I didn’t like, at first, that Gerwig’s Professor Bhaer is youngish and good-looking instead of older, clumsy, and rumpled, as he is in the book.  But when I understood where the movie was going with this character, I appreciated the change:  he looks the part of the romantic interest to everyone but Jo, who is confused when everyone expects her to be swooning for him.  Then, as writer Jo compromises with her publisher and agrees to write a romantic ending for her heroine, the film dramatizes her proposed edit with an imagined, sped-up lovers’ scene between Jo and Professor Bhaer that hits all the romantic tropes — and here, again, the movie does something I didn’t expect.  It refuses to mock this contrived ending.  The swelling romantic music never tips over into irony.  The movie lets you enjoy the romance.  If you wanted this ending for Jo, the movie will not shame you.

Gerwig’s Laurie breaks with tradition in a different way:  at last, a film Laurie as real as the book original.  Mercurial, beautiful and odd-looking at once, charming to balance his irresponsible streak.  In perhaps the most of-the-moment decision of all, this film simultaneously introduces no hint that Jo might be a lesbian and leaves the path completely clear for viewers inclined to take that direction.  She wants to marry Meg, but that’s not new; that’s canon.  When she rejects her adored Laurie as a lover, she cries out that she can’t make herself feel that way and she doesn’t know why.  In the ensuing beat of silence, I could imagine the succinct judgments of countless queer people I know:  “Gay.”  If this resonates with you, check out Malinda Lo’s take on gay Jo.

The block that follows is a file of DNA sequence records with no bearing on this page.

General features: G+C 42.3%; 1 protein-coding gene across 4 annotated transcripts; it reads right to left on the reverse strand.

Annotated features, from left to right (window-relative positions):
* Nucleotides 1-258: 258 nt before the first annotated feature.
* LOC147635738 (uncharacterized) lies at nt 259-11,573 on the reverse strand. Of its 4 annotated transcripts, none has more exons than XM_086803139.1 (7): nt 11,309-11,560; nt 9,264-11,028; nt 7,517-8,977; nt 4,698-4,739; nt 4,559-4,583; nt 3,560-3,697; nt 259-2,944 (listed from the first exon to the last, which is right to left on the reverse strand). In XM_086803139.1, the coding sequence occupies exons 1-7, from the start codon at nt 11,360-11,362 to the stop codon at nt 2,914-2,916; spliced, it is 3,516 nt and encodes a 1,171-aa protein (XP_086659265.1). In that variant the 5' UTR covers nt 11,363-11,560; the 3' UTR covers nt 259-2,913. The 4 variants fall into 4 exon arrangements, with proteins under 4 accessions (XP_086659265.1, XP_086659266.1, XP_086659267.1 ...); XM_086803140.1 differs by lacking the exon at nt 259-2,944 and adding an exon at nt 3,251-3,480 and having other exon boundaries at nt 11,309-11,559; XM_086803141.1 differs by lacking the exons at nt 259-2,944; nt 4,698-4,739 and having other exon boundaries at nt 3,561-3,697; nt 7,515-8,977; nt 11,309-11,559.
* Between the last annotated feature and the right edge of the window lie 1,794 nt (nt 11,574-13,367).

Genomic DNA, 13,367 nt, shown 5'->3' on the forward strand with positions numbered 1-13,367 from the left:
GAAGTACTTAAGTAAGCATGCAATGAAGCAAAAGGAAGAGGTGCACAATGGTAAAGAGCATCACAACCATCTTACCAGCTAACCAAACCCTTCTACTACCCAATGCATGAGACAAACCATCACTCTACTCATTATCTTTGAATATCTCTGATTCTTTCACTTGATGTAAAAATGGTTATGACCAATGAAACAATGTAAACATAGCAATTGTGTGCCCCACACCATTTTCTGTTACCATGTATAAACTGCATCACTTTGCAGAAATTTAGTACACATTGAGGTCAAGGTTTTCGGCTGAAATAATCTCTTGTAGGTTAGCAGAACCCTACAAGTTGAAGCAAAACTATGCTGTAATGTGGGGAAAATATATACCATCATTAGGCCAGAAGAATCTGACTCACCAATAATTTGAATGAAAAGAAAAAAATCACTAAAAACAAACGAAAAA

In this and many other ways, Gerwig’s film reminds us:  Little Women is fiction.  It was fiction based on what the author thought would sell at the time.  If we want to, we can change it; Alcott would, if she were alive, so she could sell us the story again.  The right ending is the one that sells.  So if your Amy was in love with Laurie from the beginning, let it be so.  If your Marmee can tell Papa she is angry with him to his face, well, it’s back in style for women to acknowledge anger aloud.  If love-starved Laurie entering the March home looks like Harry Potter’s first trip to the Burrow, go ahead and write that crossover.

Jo March got the idea to write sensation stories after seeing some by a “Mrs. S.L.A.N.G. Northbury.”  What a fantastic name for a muse and foremother.  If you, too, are someone who writes both YA and scandalous stories published under pseudonyms, give a cheer for Northbury, Jo March, and Louisa May Alcott, and may your writing sell as well as theirs.